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I am looking at a one-pound can of pink salmon, which I bought at Alaskan & Proud for $2.45. Herein lies the focus for many of the problems of the Alaskan salmon fishery. But there is a simple solution. If only all the households in America would go out and buy a single can, the pink salmon problem would be over, and all at once 50 million pounds, or thereabouts, would be used up in one day.
On the WaterfrontBy Elton Engstrom
On the basis of a large case of 48 cans, that would translate into the sale of about a million cases. Heck, we only produce 3 to 4 million cases a year, so obviously, consumption would be the answer to the problem.
Pink salmon should be the sandwich of choice for everyone's household, but, according to Eric Norman of Taku Seafoods in Juneau, our competition is tuna. He adds that everything starts with good quality.
Since the pink salmon is the smallest of the five Pacific salmon, and is almost like a trout in the delicate texture of the flesh, there has to be great care used in processing the finished product. Norman says that we can't wait three or four or five days to freeze or can, even if the fish is held in slush ice. We need to process the pinks within one or at most two days after they are caught. In the meantime, they must be held in a chilled environment. Rough handling that bruises and discolors the flesh also must be avoided. In other words, we need to beat tuna.
Now comes the test. I am prepared to open my can bought at Alaskan & Proud. The label on the can is Bumble Bee. It says Premium Quality, Alaska Pink Salmon.
Ah, it's open and I try some on several crackers. It's good, and it has the great advantage over tuna and any farm-raised salmon, in that it has taste. It tastes like salmon. Tuna only tastes like the oil it is bathed in by the processors, and farm-raised salmon has no taste at all, since the fish are raised on pellet food. The color is a pale pink, in contrast to the bright red of a can of sockeye. But if you mix it with a little tartar sauce, it makes a fine spread for sandwiches. Come on, Juneau, let's start to end the salmon glut. The next time you go to the supermarket, try a can of pink salmon.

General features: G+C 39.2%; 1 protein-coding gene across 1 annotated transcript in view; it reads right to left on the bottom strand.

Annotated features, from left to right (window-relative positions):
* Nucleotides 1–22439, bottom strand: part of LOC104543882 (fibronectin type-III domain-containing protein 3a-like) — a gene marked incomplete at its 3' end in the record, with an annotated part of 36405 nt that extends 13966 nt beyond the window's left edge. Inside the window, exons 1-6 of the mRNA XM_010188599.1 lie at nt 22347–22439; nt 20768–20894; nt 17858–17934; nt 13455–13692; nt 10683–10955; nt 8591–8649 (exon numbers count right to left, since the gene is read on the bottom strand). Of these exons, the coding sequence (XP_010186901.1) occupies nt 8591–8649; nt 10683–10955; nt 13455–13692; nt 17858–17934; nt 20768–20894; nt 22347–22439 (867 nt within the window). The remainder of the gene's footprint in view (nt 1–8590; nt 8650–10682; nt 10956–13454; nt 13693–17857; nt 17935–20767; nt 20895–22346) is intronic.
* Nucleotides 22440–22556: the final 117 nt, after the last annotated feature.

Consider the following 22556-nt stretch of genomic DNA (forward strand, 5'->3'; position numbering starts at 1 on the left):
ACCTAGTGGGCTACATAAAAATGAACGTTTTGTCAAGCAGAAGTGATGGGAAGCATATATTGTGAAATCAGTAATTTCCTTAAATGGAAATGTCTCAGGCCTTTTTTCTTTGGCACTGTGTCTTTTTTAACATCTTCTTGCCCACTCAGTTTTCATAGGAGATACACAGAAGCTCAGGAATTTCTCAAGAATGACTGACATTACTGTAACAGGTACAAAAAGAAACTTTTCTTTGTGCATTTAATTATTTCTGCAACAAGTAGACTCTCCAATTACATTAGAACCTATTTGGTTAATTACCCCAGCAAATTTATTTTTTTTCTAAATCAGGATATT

Scott McAllister of Juneau fishes for pink salmon as a seiner for Wrangell Seafoods. He believes the most important element in all the salmon fisheries of Alaska is canned salmon. But he says we need a strong advertising program to persuade the American consumer to use it. McAllister added that the fishermen and processors have started a program to process the fish right after it is caught in order to increase the quality of the canned product. The canneries have set delivery schedules to coincide with production capabilities. The Alaska Department of Fish and Game has helped by stretching the season to four days fishing and one day off, from the old style of two days on and two days off, which tended to pile up the salmon, in excess of cannery capacity. McAllister also loves to eat canned pink salmon.
There is another treat for the pink salmon connoisseur. The Scandinavians of my father's generation loved to cut out the bellies of bright, fresh pinks, and boil them with potatoes. Hmm.
Elton Engstrom is a lifelong Alaskan, retired fish-buyer, lawyer and legislator (1964-70) who lives in Juneau. He can be reached at 586-1655.